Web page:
Turning to experts, not normalizing anti-democratic attitudes, and providing the public with the necessary context about lies and misinformation are some pieces of advice from experts on how to cover acts by extremist groups, such as those that happened on Jan. 8, when former president Bolsonaro's far-right supporters stormed three federal buildings in Brasilia.
Over-information, weariness and the need to disconnect. The trend was underway at a global level. It had a pause during the pandemic, when news consumption was essential. Afterwards, global audiences, saturated, seemed to have become overloaded with so much information. Why did many prefer to zap, unplug from the news and take refuge by watching series or opening a book?
Presidential elections, social causes, misinformation, news trends, soccer matches, or Shakira's latest song are some of the topics of debate chosen by news outlets to create Twitter Spaces. LJR talked to journalists from Latin American media to find out how they use this tool as part of their digital strategy.
With the murder of Pedro Pablo Kumul on Nov. 21 in Veracruz, at least 17 members of the press have been murdered in Mexico in 2022. Journalists and organizations demand justice and agree that only the correct administration of justice can stop the bloody wave that threatens journalism in that country.
On Nov. 30, the Association of American Publishers awarded the International Freedom to Publish/ Jeri Laber Award to publishing house Editorial Dahbar. LJR spoke with its founder Sergio Dahbar about his career and the challenges faced by the journalistic and publishing industry in Venezuela.
Since Nov. 1, demonstrations by Bolsonaro supporters questioned election results by blocking national and interstate highways with trucks and tractors. Journalists covering the events were assaulted and intimidated while exercising press freedom. LatAm Journalism Review interviewed two journalists on the ground. Both suffered incidents and intimidation and told us about their experiences in the field.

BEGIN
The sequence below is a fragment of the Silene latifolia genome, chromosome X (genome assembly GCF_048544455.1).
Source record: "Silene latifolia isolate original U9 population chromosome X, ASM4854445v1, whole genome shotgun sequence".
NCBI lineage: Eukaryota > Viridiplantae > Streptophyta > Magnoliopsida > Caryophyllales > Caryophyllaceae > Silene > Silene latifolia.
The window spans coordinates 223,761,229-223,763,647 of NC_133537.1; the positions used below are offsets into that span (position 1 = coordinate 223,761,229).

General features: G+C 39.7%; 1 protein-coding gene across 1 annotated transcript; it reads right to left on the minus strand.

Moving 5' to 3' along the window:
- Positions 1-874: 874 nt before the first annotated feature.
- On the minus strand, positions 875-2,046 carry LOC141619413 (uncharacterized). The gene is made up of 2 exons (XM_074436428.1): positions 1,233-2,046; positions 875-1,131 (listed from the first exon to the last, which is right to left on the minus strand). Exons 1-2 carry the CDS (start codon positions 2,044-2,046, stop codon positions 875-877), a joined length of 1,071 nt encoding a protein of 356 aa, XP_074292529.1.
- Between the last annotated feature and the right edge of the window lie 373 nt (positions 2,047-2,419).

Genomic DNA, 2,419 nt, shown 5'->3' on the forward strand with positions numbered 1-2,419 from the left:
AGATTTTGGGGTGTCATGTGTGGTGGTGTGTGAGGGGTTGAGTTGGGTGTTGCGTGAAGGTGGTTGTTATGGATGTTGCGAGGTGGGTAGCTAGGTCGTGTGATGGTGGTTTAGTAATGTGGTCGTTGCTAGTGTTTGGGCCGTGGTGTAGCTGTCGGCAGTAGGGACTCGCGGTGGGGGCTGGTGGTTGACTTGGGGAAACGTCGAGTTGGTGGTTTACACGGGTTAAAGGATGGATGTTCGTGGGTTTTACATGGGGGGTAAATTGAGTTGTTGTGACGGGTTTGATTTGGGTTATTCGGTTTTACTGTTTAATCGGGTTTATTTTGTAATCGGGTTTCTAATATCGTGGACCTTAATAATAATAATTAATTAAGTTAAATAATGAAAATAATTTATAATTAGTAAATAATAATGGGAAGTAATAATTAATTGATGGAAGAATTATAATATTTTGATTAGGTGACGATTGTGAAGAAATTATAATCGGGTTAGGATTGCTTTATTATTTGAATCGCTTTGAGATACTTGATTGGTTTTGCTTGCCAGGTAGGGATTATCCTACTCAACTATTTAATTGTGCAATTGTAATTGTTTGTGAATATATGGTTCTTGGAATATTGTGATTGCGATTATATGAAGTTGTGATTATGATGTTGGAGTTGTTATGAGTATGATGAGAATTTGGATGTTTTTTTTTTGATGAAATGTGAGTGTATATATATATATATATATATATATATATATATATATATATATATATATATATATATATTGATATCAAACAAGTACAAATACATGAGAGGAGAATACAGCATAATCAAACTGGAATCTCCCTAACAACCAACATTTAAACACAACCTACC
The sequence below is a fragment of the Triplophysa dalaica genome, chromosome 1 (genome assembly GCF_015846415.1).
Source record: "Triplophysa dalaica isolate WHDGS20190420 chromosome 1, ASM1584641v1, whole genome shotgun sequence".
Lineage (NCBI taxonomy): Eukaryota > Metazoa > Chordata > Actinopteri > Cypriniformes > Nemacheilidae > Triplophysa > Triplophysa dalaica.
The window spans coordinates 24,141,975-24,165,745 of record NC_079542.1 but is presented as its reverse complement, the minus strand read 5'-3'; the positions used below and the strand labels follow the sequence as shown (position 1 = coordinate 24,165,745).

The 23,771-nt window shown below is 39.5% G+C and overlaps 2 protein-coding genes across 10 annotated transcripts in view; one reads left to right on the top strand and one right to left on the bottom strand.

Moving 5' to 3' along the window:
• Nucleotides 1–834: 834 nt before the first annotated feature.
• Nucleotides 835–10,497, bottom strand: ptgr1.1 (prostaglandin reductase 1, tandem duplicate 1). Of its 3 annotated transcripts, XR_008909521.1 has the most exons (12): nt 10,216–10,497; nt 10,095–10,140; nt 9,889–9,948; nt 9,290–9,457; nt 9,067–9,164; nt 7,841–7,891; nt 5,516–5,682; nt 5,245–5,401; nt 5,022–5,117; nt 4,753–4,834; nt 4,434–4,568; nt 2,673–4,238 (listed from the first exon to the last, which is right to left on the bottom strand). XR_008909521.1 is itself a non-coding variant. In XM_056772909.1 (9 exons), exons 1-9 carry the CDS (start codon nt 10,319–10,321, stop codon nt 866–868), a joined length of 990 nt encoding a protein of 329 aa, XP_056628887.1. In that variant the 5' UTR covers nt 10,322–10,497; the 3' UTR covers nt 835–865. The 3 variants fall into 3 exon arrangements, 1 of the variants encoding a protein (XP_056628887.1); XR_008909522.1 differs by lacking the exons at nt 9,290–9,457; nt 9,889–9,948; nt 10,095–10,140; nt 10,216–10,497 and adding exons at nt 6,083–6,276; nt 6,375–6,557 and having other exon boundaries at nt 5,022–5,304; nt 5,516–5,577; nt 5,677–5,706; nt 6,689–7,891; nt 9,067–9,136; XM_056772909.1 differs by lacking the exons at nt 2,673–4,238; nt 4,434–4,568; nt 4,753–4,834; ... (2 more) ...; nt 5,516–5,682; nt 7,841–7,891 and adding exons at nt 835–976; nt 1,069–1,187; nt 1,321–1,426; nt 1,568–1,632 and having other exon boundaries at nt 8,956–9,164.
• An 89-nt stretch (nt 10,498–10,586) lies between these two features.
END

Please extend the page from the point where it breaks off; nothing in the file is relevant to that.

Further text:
Brazilian journalists have lived through years of violence, persecution and exhaustion under outgoing president Jair Bolsonaro. Amplified by the COVID-19 pandemic, this stressful environment helped Brazilian journalism make strides, but also exposed its inconsistencies.
During the pandemic, community journalists and doctors from local clinics warned that the official figures did not reflect the reality of the number of Covid 19 cases in the favelas. LabJaca, the data and information journalism laboratory, was born in the pandemic in the favela of Jacarezinho, Rio de Janeiro, Brazil, to inform the population there.
Guatemalan journalist Michelle Mendoza, a CNN correspondent, has been in exile for six months after years of being harassed and threatened because of her journalism. Even while outside of Guatemala, she continues to receive calls and messages with the intention of intimidating her and keeping her from returning. In this interview, she discusses her situation and the harassment she has suffered.
Carlos Dada and his team at El Faro have illuminated the dark corners of his country and surrounding region since he co-founded the outlet — the first digital-only media initiative in Latin America — with entrepreneur Jorge Simán in 1998. For doing so, they have drawn the ire of an increasingly authoritarian Salvadoran government.